I have read David Brooks' column in my local paper for many years and have watched him on Meet the Press. He is a thoughtful and intelligent man. His new book, The Road to Character, is a brave, if not always successful, attempt to discover what is important and meaningful in a life well lived.

Brooks tells us in his introduction that his book is about "how some people have cultivated strong character. It's about one mindset that people through the centuries have adopted to put iron in their core and to cultivate a wise heart. I wrote it to save my soul." What is best about this book is Brooks' willingness to share with us his search for meaning and purpose in his life. Unfortunately, I was sometimes disappointed by the unevenness of the text.

Brooks starts out strong. His first chapter is called "The Shift." Brooks thinks that the American people have become self-centered. He tells us that this "leads to selfishness, the desire to use other people as means to get things for yourself. It also leads to pride, the desire to see yourself as superior to everybody else." Brooks recommends a more humble approach to life and living and reminds us that we are all built from "crooked timber." He quotes Immanuel Kant's famous line, "Out of the crooked timber of humanity, no straight thing was ever made. " Our character must be built from the flaws which are an integral part of all of our lives.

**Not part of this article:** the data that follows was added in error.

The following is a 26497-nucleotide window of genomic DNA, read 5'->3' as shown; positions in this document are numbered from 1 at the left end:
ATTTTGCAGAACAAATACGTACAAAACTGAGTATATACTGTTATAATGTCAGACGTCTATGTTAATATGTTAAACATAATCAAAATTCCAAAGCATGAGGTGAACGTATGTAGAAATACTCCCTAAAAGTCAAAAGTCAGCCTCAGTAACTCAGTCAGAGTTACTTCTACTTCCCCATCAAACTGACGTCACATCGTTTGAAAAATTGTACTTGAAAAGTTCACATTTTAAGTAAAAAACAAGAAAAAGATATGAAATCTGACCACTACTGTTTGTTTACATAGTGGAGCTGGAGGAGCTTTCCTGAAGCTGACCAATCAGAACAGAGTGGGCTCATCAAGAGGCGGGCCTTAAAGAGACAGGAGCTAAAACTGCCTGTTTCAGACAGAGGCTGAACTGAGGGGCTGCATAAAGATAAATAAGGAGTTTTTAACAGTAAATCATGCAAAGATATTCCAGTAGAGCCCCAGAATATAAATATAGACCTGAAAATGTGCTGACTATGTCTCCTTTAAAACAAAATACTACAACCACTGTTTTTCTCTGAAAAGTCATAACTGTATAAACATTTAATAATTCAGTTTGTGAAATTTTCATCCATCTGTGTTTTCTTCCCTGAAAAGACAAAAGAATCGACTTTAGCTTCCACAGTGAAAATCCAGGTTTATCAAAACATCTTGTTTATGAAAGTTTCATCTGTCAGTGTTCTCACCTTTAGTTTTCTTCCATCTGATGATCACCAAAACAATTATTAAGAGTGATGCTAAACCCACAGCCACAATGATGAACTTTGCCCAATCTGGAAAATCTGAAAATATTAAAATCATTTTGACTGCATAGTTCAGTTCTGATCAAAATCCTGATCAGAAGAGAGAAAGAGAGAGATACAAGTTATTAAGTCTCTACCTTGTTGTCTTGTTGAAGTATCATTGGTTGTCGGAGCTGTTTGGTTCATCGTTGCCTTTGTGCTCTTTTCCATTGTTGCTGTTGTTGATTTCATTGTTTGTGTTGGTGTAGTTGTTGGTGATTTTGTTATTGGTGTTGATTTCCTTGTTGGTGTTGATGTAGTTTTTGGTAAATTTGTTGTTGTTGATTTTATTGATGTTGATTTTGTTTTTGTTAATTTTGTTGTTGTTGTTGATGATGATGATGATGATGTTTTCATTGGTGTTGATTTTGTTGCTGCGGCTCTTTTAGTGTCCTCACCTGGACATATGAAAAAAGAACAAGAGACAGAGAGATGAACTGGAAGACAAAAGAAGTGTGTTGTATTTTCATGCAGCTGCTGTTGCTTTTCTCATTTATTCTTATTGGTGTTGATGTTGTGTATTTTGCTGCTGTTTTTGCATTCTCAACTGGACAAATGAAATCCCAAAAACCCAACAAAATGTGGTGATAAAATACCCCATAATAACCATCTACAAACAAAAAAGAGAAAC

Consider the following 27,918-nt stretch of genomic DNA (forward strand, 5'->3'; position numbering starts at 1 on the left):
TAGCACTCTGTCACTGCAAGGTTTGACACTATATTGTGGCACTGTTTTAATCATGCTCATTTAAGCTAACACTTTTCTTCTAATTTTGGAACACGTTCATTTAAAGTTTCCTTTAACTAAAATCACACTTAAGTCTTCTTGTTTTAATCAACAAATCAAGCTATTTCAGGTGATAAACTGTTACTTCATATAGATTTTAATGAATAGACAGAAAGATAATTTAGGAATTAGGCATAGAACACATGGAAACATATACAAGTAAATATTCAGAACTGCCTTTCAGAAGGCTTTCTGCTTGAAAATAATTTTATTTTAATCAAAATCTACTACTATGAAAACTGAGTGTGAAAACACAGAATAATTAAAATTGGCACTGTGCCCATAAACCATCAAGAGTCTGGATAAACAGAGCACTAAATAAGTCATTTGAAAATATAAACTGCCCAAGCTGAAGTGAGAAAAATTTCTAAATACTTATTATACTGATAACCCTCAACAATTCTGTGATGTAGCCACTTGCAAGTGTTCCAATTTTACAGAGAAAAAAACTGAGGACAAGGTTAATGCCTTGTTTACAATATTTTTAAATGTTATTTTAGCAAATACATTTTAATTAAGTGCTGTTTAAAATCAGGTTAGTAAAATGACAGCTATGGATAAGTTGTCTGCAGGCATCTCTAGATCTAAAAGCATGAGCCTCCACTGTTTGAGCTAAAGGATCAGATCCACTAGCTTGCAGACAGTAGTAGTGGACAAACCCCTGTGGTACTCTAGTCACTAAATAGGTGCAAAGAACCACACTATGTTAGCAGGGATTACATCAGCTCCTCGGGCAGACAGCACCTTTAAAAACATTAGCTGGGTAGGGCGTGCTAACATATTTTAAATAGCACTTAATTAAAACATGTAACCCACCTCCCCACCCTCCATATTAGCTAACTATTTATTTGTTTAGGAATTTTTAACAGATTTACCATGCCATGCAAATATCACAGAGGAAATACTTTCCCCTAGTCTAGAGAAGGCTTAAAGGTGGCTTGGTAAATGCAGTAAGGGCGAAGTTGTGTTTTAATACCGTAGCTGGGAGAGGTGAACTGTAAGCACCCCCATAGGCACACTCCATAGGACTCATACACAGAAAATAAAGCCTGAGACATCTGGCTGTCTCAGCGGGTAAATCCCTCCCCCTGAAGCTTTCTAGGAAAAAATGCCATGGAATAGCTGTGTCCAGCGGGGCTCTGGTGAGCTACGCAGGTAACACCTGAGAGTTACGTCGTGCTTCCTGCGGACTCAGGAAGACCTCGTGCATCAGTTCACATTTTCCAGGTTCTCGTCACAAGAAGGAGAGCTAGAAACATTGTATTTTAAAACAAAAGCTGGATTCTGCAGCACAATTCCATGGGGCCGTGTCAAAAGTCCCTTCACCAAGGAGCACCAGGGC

From this good start, Brooks begins to give us historical examples of people who built exemplary lives from their "crooked timber," and he starts with Frances Perkins, who graduated from Mount Holyoke College in 1902 and who eventually became a trusted advisor to Franklin Roosevelt and his Secretary of Labor for twelve years.
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Format: Hardcover Vine Customer Review of Free Product ( What's this? )
As I read this book I kept thinking of my 84 year old grandfather. I kind of felt like he was sitting at the table talking to me about the way things used to be. These types of conversations are not a bad thing at all and most of the time they seem comforting. As I read this book I kept reflecting upon my own life and where I stacked up in comparison towards humble or the center of attention seeker. What kept the book interesting was the part history lesson part character lesson based upon the life events of the person being written about.